Oaklanders weigh in on qualities wanted in new OUSD superintendent
on January 20, 2017
The Oakland Unified School District (OUSD) will likely hire a new superintendent in the next six months, and during a two-hour town hall meeting at La Escualita Elementary School on Thursday, members of the Oakland community weighed in on what qualities they want that individual to have.
Sponsored by the NAACP, the school district, the City of Oakland, GO Public Schools and the Unity Council, the meeting gave nearly 70 OUSD parents, students, teachers, school board members and city residents a chance to collaborate and create a “shared vision in what we need” in a superintendent, said GO Public Schools executive director Ash Solar. Go Public Schools is a nonprofit organization that builds local support to improve and expand public education in underserved communities.
The town hall meeting was one of the district’s first steps toward finding a new superintendent following the late-November announcement of current Superintendent Antwan Wilson’s resignation.
Wilson has served as OUSD superintendent since July, 2014. He is leaving the OUSD for Washington, D.C., where he will begin his tenure as chancellor of the District of Columbia Public Schools next month. Deputy Superintendent Dr. Devin Dillon was named interim superintendent in December.
At Thursday’s meeting, participants broke into seven small groups to discuss the qualities they wanted to see in the next superintendent, how the community can support the superintendent, and what the community needs from the school district and board of education during the hiring process and transition to a new district leader.
After talking about each question, the groups reconvened to share their answers. Participants expressed a desire for a superintendent who understands and appreciates Oakland, will be involved in the community, has prior classroom experience, is committed to equity and is aligned with the values and direction of the district.
One group stated they want a district leader who is “well educated in the history of Oakland schools” and also specifically knowledgeable about the community schools concept. Another group expressed interest in a superintendent with experience working directly with teachers and who sees “public education as a public good, not a business.”
OUSD Board of Education President James Harris (District 7) agreed, saying he hopes to find local talent to fill the position. “This is going to be about local,” Harris said, adding he would like to find someone who “understands what it means to go to school in Oakland.”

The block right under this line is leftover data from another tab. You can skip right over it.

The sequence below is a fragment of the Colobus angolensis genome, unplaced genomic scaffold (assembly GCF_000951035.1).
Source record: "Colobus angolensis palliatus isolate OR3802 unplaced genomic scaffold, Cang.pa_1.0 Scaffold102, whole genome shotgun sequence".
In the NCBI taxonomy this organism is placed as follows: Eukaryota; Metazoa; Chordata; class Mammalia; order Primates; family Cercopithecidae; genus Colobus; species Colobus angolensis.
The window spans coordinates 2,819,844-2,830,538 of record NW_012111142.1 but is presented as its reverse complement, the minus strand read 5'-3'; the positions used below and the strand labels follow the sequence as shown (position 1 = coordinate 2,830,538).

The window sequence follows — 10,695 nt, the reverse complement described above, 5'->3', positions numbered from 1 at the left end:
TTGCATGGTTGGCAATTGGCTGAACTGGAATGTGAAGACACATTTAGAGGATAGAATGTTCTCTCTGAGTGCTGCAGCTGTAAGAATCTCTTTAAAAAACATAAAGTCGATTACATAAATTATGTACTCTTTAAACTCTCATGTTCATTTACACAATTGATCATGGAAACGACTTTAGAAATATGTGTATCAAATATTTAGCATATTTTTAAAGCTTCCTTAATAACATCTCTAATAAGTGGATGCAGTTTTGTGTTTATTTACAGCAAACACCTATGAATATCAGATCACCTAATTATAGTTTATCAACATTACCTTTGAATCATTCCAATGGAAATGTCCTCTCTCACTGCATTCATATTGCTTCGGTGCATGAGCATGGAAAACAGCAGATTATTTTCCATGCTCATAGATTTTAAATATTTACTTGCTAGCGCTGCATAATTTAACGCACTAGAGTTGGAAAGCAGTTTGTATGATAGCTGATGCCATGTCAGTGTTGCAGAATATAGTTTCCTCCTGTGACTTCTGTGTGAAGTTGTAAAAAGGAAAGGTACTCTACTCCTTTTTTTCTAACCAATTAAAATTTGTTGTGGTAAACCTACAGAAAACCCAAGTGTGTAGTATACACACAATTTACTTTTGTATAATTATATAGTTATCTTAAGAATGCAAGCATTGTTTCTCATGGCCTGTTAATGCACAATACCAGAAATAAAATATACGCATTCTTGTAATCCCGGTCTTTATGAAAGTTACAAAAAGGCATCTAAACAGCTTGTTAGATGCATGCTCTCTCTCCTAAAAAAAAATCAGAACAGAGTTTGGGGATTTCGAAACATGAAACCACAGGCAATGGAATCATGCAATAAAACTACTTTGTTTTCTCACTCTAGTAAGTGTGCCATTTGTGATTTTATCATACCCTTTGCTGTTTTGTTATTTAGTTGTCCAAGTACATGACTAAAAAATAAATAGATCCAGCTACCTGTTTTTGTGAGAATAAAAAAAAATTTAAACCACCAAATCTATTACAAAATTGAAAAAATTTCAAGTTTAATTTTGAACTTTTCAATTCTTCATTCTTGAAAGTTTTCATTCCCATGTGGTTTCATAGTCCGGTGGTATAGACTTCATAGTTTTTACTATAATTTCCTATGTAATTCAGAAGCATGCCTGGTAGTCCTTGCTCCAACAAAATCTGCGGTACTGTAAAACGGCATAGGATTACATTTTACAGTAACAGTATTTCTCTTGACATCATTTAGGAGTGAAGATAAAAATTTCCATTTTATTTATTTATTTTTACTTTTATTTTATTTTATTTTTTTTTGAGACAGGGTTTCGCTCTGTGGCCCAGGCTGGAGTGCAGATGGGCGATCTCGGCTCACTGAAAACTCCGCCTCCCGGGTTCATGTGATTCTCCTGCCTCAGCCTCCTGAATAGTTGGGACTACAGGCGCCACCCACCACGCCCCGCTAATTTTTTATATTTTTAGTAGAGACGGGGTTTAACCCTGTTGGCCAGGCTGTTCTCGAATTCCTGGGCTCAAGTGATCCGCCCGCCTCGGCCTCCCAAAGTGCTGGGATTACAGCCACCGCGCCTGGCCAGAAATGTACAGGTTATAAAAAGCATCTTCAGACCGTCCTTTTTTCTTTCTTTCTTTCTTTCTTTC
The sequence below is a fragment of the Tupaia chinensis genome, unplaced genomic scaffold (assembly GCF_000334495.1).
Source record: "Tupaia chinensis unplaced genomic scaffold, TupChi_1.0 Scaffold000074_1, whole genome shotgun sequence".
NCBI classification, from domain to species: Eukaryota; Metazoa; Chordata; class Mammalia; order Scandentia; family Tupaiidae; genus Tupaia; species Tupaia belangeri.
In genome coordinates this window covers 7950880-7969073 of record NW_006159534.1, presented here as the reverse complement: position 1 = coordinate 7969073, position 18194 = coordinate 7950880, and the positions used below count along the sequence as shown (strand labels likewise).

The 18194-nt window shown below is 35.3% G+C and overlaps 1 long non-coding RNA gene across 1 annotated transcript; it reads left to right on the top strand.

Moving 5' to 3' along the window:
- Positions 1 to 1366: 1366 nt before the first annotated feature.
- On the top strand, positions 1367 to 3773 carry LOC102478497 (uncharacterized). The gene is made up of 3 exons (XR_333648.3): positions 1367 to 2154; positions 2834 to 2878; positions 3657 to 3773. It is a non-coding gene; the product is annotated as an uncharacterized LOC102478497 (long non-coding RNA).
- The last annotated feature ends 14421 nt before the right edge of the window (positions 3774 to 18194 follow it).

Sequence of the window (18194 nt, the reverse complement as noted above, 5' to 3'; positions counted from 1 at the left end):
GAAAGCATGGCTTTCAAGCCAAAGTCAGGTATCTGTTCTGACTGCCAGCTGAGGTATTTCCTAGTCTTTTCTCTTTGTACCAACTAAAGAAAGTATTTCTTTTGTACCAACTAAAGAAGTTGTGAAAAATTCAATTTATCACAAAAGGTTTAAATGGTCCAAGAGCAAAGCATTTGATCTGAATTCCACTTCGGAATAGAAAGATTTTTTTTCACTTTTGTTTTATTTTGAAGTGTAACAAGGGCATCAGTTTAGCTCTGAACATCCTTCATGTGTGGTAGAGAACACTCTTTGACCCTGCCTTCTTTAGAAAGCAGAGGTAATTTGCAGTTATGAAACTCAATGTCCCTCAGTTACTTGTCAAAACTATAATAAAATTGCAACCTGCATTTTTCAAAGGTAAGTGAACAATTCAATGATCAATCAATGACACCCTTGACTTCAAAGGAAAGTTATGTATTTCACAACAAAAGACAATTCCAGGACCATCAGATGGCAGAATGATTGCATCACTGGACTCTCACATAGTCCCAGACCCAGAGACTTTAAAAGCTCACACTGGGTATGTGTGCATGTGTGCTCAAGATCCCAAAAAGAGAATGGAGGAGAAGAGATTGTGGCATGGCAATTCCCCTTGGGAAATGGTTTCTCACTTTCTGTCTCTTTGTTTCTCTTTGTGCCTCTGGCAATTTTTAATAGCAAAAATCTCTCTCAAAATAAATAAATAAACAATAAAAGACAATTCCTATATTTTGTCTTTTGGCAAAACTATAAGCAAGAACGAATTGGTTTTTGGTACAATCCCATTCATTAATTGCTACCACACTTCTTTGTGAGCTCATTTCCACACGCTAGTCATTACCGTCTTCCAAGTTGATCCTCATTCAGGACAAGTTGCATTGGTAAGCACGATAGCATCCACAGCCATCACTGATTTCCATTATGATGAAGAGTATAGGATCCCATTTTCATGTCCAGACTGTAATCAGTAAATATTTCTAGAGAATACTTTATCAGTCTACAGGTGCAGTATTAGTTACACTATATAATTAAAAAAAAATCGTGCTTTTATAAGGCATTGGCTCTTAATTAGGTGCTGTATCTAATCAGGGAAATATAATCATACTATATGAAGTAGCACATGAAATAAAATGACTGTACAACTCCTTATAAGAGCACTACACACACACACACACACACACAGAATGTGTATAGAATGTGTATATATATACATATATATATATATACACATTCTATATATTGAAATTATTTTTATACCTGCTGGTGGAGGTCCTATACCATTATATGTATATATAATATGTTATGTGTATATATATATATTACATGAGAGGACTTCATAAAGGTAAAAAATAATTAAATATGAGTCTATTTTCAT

The community members also requested continued involvement and transparency in the superintendent hiring process. “Oakland is just deeply committed to community engagement,” Harris agreed.
Individual and group responses from the meeting were recorded and will be distributed to the school board and posted to the district website, Harris said, adding that public input will inform the school board’s decision-making throughout the hiring process.
The process of finding and hiring a permanent superintendent is projected to take up to six months, Harris said. The job will likely be posted in February, and applications will be accepted for the following 30 to 45 days.
Harris said the community will be informed of the board’s progress through each step of the process, and there will be more opportunities for involvement in the future. He also said he would like students to participate in the process and suggested forming a student advisory committee.
“They have great eyes and great ears,” Harris said of OUSD students, noting their understanding of the district and what it needs.
Forums like the Thursday meeting not only provide a venue for public input, but they also allow the community to come together in discussion, Oakland NAACP President George Holland Sr. said. “We want the public, the community to recognize we’re all in the same game,” Holland said. “We all want to win the same way, for the children.”
The overarching purpose of the community meeting and finding a new superintendent is to provide quality education to Oakland’s students, Holland said.
“It’s all about education—if we forget that, then we’re going to fail again,” Holland said. “We want to get back to education, because that’s the best weapon we have against discrimination.”
Along with finding a superintendent, Harris and Oakland Mayor Libby Schaaf noted the importance of retaining a superintendent. Schaaf, an OUSD graduate and parent of current students, sat in on a small group discussion and listened to feedback.
The school district has seen four different district leaders in under 10 years, including Tony Smith, who was superintendent from 2009-2013, former interim superintendent Gary Yee, Wilson and current interim leader Dillon.
“This city needs consistent, stable and talented and inspirational leadership,” Schaaf said in closing remarks to those gathered at La Escuelita Elementary School. “This is the leader Oakland needs more than any other leader.”
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